Pregnant women who have asthma run a greater risk of giving birth prematurely if they stop taking their asthma medication, the results of a new study indicate.
According to researchers at the University of Montreal in Canada, ‘many pregnant women cease taking their asthma medication to protect the health of their child. However, they don't know that unchecked asthma can cause greater harm to the child than the medication’.
The researchers also pointed out that there is no link between taking asthma medication, such as Ventolin, and any congenital birth defect.
The study involved 13,000 pregnant women who consulted a doctor about asthma between 1990 and 2002. The Canadian team analysed the medication used by these women and their rate of admission to hospital following visits to A&E.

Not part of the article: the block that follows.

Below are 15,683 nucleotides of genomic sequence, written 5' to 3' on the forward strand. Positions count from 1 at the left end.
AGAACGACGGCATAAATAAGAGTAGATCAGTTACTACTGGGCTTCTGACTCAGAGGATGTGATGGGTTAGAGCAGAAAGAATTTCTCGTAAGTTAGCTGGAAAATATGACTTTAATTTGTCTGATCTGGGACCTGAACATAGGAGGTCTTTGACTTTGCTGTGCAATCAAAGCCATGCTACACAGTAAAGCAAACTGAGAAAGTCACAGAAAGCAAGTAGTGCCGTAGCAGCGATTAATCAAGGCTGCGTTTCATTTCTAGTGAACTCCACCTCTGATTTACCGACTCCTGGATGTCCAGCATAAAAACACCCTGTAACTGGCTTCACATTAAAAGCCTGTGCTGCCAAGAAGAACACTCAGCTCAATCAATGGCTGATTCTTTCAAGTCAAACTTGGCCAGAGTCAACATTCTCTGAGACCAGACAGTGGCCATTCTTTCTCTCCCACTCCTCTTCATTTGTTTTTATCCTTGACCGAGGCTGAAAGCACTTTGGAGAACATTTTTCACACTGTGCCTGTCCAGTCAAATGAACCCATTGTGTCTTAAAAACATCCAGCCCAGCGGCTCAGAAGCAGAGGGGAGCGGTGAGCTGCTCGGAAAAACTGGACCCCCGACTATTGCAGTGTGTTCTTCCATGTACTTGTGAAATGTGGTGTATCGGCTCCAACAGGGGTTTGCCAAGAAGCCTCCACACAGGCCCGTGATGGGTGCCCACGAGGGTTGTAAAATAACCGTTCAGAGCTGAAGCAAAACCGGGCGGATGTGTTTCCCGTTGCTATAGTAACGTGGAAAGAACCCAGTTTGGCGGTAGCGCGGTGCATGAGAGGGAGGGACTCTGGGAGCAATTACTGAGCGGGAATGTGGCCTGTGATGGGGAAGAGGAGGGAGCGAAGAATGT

It found that those who suspended their asthma treatment during pregnancy were more likely to give birth prematurely. The probability of suffering from hypertension (high blood pressure) during pregnancy also increased among those who stopped taking their medication.
The researchers also debunked the myth that the baby’s gender has an effect on maternal asthma.
"Contrary to what some researchers have said, there is no difference between male and female hormones and how they impact bronchial sensitivity, which would in turn accentuate asthma symptoms when a woman carries a girl. This is good news," explained researcher, Faranak Firoozi.
The team acknowledged that asthma can have an important impact on pregnancy and that asthmatic women must be closely monitored during pregnancy, ‘but the sex of the foetus has nothing to do with the asthmatic condition of pregnant women’, they added.
Details of these findings are published in the journal, Respiratory Medicine.
For more information on asthma, see…http://www.irishhealth.com/clin/asthma/index.html
For more information on pregnancy, see…http://www.mum.ie
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